Michigan Law Review
The title of Daniel Markovits's book, A Modern Legal Ethics, gives the impression that it is a comprehensive treatise on contemporary lawyers' ethics. The contents of the book, however, are both more limited and more expansive than the title suggests. Markovits's treatment of lawyers' ethics concerns itself with what he conceives to be the pervasive guilty conscience of practicing lawyers over their "professional viciousness", and how lawyers can achieve a guilt-free professional identity "worthy of ... commitment." Markovits's goal in the book is to "articulate a powerful and distinctively lawyerly virtue," one that will provide "ethical vindication of [lawyers'] professional lives." Markovits believes that, in so doing, he will also offer "insights beyond legal ethics, concerning the generally fractured state of modern moral life."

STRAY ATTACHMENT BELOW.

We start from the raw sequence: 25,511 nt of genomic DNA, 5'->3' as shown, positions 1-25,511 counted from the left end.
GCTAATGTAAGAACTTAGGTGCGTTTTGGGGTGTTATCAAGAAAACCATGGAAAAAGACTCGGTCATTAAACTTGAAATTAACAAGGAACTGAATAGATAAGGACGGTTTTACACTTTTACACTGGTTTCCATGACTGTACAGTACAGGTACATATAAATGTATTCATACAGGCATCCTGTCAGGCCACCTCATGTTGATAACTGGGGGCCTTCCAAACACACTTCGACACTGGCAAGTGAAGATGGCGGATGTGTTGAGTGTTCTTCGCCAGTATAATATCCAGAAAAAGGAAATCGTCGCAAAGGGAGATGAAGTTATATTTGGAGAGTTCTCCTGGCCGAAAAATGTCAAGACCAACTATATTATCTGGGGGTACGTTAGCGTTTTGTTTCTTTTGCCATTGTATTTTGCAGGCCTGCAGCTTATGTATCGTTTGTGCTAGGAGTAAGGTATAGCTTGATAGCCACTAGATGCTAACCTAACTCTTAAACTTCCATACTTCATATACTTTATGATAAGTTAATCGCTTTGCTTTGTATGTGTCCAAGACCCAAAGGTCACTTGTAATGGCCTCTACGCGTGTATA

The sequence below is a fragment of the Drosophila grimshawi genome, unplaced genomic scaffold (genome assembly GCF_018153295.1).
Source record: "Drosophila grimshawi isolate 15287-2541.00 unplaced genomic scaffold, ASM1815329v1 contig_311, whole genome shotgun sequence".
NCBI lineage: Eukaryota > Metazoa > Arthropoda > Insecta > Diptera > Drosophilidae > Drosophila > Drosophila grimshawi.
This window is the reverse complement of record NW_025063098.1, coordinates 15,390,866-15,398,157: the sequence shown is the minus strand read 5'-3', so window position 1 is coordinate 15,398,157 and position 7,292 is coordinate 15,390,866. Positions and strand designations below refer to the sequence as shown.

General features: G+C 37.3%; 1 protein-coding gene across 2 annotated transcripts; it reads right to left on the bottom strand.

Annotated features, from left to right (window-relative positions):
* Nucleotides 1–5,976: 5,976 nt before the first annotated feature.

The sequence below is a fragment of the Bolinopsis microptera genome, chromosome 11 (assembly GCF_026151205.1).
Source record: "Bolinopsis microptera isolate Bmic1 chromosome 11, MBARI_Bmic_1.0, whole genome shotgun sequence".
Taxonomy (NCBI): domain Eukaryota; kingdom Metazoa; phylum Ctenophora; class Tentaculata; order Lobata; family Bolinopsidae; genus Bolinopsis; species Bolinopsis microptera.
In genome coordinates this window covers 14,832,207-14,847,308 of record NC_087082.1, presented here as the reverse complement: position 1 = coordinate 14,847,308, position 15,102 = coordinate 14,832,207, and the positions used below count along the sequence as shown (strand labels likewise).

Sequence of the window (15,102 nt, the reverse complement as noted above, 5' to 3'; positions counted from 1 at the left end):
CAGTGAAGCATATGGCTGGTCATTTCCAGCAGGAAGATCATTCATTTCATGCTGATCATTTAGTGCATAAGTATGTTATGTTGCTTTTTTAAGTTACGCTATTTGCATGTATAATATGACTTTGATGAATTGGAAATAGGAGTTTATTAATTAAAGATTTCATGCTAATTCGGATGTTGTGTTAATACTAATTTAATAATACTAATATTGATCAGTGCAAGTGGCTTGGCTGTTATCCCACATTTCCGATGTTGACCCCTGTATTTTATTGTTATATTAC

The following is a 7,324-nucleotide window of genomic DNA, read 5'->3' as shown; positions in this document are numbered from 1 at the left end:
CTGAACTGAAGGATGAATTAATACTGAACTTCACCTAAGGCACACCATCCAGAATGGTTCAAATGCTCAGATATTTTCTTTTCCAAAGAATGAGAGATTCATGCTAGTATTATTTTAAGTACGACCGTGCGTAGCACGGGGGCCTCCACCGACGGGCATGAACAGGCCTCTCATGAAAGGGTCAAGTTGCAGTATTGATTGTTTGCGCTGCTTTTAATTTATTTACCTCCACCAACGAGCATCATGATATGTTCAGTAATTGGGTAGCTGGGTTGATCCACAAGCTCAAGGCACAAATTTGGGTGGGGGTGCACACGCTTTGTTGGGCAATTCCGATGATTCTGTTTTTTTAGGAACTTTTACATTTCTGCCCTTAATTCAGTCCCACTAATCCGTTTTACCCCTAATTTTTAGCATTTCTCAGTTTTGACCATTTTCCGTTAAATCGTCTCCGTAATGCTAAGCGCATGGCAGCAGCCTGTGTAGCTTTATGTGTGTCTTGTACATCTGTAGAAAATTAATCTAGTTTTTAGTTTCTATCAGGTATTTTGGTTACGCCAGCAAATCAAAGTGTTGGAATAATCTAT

Notwithstanding the efforts of a serious young scholar, Markovits's book falls short. Our focus in this review will be on his discussion of the ethics of adversary advocacy, which is the subtitle and predominant part of the book.
Monroe H. Freedman and Abbe Smith,
Misunderstanding Lawyers' Ethics, 108 Mich. L. Rev. 925
Available at: http://scholarlycommons.law.hofstra.edu/faculty_scholarship/463